WMF is occasionally, although rarely, accused of micromanaging the communities. (This would be something like: inappropriately detailed interference in the management of the projects’ development or processes.) But it occurs to me that the community is having incredible trouble letting go of micromanaging the Foundation.
I suppose slowly, eventually, people will let go – or more to the point, realise they have been made obsolete.
Either that, or the claims of the Foundation being “out of touch” will increase.
But just as the process of “professionalising” the foundation (setting aside the semantic debate over that word) continues, the corresponding “letting go” and AGF of the community will/should occur. These are tandem processes rather than consecutive.
More than likely there will be teething issues and I believe the calls for a volunteer council is part of the concern over a loss of control.
Rather, I hope that this is the kind of input and control that the national chapters will take up.
— liam Wyatt · 27. March 2008, 16:50
Your charge of the Wikimedia communities “micromanaging” the Foundation might be plausible if there was a way any of the communities could manage — or even review — what the Foundation has done. Up to now, the WMF has been a mystery to outsiders like me. Obviously they are responsible for keeping the servers running, & some other activities that no one has so far precisely explained. I think the Foundation also has a hand in sponsoring the annual Wikimania conferences, but the people most involved in this effort, such as Phoebe Ayers, do not have an official relationship with the Foundation that I have heard of.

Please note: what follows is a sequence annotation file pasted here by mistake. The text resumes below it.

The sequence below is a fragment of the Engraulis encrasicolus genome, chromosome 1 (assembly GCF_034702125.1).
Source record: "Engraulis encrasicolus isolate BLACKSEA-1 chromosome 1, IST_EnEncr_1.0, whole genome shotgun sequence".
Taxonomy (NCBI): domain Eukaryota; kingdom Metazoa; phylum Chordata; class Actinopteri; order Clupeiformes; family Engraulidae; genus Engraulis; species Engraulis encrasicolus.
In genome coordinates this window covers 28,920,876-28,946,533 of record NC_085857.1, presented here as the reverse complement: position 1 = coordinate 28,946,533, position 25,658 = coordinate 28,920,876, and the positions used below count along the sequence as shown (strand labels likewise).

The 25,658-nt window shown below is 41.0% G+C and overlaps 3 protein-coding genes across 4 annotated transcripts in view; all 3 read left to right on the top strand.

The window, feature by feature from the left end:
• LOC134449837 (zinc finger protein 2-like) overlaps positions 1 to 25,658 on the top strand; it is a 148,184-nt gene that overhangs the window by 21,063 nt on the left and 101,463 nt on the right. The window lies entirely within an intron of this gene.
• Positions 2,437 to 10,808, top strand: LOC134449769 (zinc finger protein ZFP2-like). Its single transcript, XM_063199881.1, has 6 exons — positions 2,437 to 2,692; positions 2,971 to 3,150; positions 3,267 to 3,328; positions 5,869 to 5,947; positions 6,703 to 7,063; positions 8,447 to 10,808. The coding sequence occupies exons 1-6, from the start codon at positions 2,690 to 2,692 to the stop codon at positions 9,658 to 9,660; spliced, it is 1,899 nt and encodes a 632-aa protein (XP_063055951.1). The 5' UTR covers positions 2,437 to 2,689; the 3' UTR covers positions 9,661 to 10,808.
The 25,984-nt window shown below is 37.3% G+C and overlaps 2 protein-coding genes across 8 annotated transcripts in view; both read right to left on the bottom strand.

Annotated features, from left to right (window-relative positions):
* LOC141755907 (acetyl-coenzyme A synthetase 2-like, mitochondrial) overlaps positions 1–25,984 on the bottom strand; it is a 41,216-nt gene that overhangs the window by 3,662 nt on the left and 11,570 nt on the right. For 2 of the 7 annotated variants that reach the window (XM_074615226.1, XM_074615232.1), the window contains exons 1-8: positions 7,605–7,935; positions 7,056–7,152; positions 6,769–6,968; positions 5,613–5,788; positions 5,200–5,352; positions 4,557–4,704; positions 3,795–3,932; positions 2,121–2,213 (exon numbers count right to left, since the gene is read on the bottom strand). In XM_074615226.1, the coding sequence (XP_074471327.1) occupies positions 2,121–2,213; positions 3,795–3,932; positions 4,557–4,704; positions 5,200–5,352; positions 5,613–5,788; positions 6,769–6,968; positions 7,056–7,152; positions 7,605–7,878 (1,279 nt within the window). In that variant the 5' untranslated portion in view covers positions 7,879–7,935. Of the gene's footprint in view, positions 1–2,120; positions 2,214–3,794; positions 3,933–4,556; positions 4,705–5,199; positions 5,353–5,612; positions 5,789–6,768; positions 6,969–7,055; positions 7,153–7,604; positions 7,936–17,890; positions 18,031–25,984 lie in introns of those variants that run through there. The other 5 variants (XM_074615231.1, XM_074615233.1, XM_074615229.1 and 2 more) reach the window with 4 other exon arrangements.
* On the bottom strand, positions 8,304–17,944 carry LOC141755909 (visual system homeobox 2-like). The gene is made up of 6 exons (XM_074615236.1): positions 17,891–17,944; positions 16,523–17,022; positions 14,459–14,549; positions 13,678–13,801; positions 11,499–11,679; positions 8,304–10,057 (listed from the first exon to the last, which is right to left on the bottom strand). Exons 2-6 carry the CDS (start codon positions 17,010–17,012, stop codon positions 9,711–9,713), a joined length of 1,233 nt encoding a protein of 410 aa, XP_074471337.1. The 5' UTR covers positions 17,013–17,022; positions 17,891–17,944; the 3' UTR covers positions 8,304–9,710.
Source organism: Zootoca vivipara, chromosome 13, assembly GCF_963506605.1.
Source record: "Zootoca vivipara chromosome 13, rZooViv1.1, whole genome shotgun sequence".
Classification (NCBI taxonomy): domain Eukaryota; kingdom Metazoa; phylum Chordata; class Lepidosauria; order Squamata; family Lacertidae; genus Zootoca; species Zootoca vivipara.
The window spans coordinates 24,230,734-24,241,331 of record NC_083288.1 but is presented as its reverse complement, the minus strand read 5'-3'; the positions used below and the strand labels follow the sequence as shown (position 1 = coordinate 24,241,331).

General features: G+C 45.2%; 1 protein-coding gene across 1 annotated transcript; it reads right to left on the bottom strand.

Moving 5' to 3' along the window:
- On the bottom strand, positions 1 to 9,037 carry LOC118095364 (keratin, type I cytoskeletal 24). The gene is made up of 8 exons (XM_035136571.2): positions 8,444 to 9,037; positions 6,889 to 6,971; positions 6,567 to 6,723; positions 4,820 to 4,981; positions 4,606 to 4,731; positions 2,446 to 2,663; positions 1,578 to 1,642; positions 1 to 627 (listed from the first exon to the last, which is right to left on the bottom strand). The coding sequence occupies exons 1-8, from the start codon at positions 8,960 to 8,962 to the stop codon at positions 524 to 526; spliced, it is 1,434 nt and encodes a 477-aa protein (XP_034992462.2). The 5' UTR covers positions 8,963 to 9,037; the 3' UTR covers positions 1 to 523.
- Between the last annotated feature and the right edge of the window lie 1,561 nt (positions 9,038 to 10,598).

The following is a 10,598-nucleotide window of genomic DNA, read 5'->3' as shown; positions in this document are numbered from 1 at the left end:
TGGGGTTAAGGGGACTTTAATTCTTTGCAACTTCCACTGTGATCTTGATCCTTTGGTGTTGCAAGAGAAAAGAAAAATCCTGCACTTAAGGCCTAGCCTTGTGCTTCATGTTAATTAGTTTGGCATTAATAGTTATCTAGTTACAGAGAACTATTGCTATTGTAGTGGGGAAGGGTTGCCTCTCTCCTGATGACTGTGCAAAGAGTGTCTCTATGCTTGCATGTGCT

We’ve had staff like Brad Patrick & Carolyn Doran come & leave without anyone explaining in an official capacity what they did — or even why they left. (Beyond telling us that the reason for their departure was confidential.)
To be fair, Sue Gardner is making an effort to furnish more light on what the WMF is doing, like a monthly status report (an example can be seen here), but this is only a first step. There remains the expressed goal that the WMF needs to raise money so that it can hire staff to do stuff. What this “stuff” is, I — & I assume others — still would like to see explained or justified. I don’t think this is unreasonable: anyone would like to see a justification for a proposal that they are asked to be part of. It would also be a plus if the Foundation made an effort to recruit from the existing volunteer membership, rather than from the outside; this would help avoid the disconnect that threatens to arise if current trends continue.
My motivation here is simple: I don’t have the persistence or the interest to do more than squawk from the sidelines about those kinds of matters. I’d be far happier to simply ignore what the Foundation is doing so I can spend my time researching & writing articles. However, to tend to one’s house it is sometimes necessary to be part of the neighborhood organization.
— llywrch · 28. March 2008, 02:44
@ Liam, while the chapters definitely have a role to play, I don’t think they are the end of the story. For most? contributors the geographic tie is not considered relevant at all.